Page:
As an American living in China, I am extremely fascinated by the push-pull of liberalism / tolerance and censorship and control. What is happening in the Western part of my country is a tragedy. However, – and I do annoy a lot of my colleagues that use Facebook or Twitter (I do not use) – I always appreciate that the Chinese government has the ability to control the message. Yes, we all know that balance is preferred. Yet were I to choose between Powerful Censorship or leniency forming the Pyramid of Hate, I certainly prefer the former. My old friends in Ohio worry about Fentanyl and gun violence. At least here in China my children only suffer from air pollution – a suffering I was able to choose. More control issues, yes? Thank you for your post, and I think a lot of people may benefit from an expanded posting. Do you want to write more? Thanks so much. – Brian

    • Jason Buckley on March 18, 2019 at 9:17 am

      I’d be very interested to hear more about this. There is very rarely any problematisation of the freedoms that are totemic in the West, and yours would be a valuable perspective. Thanks.

  6. Suleman on March 18, 2019 at 8:20 am

    Spot on! You have called out Jason what we all know to be true; the far-right supporting biased newspapers.

    No human being with an ounce of love and compassion would every justify or at least bit support the abhorrent act like that in New Zealand.

    We all need to look at ourselves and see if we anyway are supporting this insidious influence of bias against Muslims in particular or any other community for that matter; Mrs Warsi ex-conserative MP once said something like this, ‘The anti-Muslim views have passed the dinner table test.’ Referencing, that normalisation of hate amongst our young against others. Is this what we want to ‘feed’ our children at the dinner table?

    Remember, we all belong to some type of community!

  7. Vivienne on March 18, 2019 at 6:53 pm

    Bit preachy I thought. Is philosophy not about thinking wide and allowing a range of opinions? Are people not be trusted to read what they want and make their own decisions. At what point do we drift into allowing state controlled media only?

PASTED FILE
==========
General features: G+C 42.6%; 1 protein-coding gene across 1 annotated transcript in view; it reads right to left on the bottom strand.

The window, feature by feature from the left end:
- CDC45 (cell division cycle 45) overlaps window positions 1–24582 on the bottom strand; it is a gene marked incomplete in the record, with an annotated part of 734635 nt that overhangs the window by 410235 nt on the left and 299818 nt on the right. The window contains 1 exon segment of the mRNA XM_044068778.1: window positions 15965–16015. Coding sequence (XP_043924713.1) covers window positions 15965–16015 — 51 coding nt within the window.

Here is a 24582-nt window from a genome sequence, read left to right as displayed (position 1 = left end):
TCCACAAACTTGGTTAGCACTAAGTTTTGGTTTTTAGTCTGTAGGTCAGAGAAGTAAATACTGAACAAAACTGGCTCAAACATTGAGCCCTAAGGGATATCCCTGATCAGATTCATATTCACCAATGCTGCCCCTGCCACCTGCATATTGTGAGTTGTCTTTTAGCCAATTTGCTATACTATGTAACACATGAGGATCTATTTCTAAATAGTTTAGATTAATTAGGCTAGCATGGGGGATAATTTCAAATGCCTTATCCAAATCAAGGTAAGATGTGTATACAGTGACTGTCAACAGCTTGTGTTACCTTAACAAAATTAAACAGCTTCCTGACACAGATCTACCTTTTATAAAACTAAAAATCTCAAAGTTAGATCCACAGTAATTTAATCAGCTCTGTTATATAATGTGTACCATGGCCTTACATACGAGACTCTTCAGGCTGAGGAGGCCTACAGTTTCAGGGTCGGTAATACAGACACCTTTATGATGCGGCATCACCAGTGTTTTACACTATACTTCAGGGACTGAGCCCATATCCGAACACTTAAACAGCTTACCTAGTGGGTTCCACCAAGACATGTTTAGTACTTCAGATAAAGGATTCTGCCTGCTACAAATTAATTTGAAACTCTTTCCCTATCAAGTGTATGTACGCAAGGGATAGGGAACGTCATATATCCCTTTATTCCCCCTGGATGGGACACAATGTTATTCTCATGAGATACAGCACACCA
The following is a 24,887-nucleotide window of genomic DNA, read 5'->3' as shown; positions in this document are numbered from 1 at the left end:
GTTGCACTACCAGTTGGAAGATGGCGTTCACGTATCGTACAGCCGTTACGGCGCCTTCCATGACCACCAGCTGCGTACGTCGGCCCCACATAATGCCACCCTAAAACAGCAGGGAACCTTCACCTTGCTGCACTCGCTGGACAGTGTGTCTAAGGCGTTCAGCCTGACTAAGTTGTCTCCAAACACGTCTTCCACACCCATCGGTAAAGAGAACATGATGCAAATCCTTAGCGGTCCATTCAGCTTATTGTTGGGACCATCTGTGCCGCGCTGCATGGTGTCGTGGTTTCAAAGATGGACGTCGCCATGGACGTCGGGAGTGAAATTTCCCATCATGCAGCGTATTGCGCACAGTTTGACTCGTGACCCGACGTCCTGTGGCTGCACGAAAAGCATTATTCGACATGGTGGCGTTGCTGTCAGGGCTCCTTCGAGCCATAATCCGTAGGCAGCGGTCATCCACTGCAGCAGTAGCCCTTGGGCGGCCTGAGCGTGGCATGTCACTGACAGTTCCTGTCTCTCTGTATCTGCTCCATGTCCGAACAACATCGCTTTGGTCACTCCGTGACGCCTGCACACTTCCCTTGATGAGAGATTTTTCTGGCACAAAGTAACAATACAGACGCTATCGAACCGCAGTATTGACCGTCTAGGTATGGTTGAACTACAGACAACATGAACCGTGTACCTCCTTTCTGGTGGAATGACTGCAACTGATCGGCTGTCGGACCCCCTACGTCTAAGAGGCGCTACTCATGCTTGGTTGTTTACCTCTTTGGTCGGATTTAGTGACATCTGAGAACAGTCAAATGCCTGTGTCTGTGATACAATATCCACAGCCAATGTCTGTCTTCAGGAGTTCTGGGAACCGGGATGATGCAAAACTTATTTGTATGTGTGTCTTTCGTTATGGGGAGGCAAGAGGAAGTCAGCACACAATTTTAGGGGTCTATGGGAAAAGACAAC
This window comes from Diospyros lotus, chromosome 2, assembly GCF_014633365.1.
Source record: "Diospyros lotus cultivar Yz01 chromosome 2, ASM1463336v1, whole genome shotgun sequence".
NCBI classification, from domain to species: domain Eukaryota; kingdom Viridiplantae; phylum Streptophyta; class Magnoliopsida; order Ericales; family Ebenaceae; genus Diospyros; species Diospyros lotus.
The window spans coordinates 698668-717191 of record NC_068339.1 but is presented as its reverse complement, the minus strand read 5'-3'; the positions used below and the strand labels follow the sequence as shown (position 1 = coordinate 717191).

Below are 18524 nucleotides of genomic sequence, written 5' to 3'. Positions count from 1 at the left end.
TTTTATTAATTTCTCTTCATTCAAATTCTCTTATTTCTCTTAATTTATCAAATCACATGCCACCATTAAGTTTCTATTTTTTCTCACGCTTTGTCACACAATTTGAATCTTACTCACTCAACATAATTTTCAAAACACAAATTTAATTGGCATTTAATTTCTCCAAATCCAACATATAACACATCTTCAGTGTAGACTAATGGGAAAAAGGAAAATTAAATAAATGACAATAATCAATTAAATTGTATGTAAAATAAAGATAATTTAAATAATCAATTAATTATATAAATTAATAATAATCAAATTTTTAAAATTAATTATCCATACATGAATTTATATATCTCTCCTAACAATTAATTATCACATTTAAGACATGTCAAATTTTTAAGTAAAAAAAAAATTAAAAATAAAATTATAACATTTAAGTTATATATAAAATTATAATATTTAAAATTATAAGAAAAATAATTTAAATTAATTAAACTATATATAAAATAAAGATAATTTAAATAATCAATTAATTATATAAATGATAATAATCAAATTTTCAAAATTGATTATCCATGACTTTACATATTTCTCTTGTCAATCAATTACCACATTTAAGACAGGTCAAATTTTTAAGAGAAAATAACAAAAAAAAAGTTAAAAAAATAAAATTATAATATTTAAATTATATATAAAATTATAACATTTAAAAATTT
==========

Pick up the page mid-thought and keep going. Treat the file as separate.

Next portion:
• Jason Buckley on March 18, 2019 at 11:52 pm

      You’re absolutely right that it is preachy, which is why I flagged up the difference to my normal practice in the body of the bulletin. I’d also agree that philosophy is about thinking wide and allowing a range of opinions, but I don’t think that “in philosophy there are no right or wrong answers”. Otherwise, I think philosophy would be just a frivolous exercise, and have nothing of substance to say about how we should live. I think that at the very least, there are wrong answers. Those answers could be wrong because they are mistaken in fact, or have a twisted view of what makes for a good life; or they could be wrong on logical grounds, because they contradict themselves. Through a combination of those ways of getting it wrong, I can’t see why it should be controversial to say that a newspaper that has made money from stirring up anti-Muslim hatred through sensational, selective and exaggerated cover stories cannot, without hypocrisy, suddenly turn on the crocodile tears when Muslims get shot in accordance with the sort of hate-filled rhetoric it has previously published. You can’t both encourage and decry hatred of Muslims without being inconsistent.

      You ask, “Are people not to be trusted to read what they want and make their own decisions?” My answer to that is “yes and no”. “Yes” in the normative sense, that that is the only way we should run a democracy. “No” in the descriptive sense that it’s obvious, from what people do actually want to read, that many of them choose to read hate-mongering newspapers that present a misleading picture of society. You have to trust people, but you know that many people will fail to live up to that trust and choose to read lying, sensationalist rags.

  8. Pamela Stagg-Jones on March 19, 2019 at 11:52 am

    I have often done a similar “preachy” philosophy lesson when circumstances required it. I did this when there was a bad case of bullying in one of the schools where I teach. I wholeheartedly agree with you on this point and also on the way you have presented this particular wrong-doing. I found that “doing the philosophy lesson differently” got the point across very well. The response was as serious as the subject matter with classes aged 4 to 11 years of age. Thank you very much for being forthright and persuasive not only on the subject matter of racism and violence but also on the idea that there are right and wrong answers to some of life’s most difficult problems.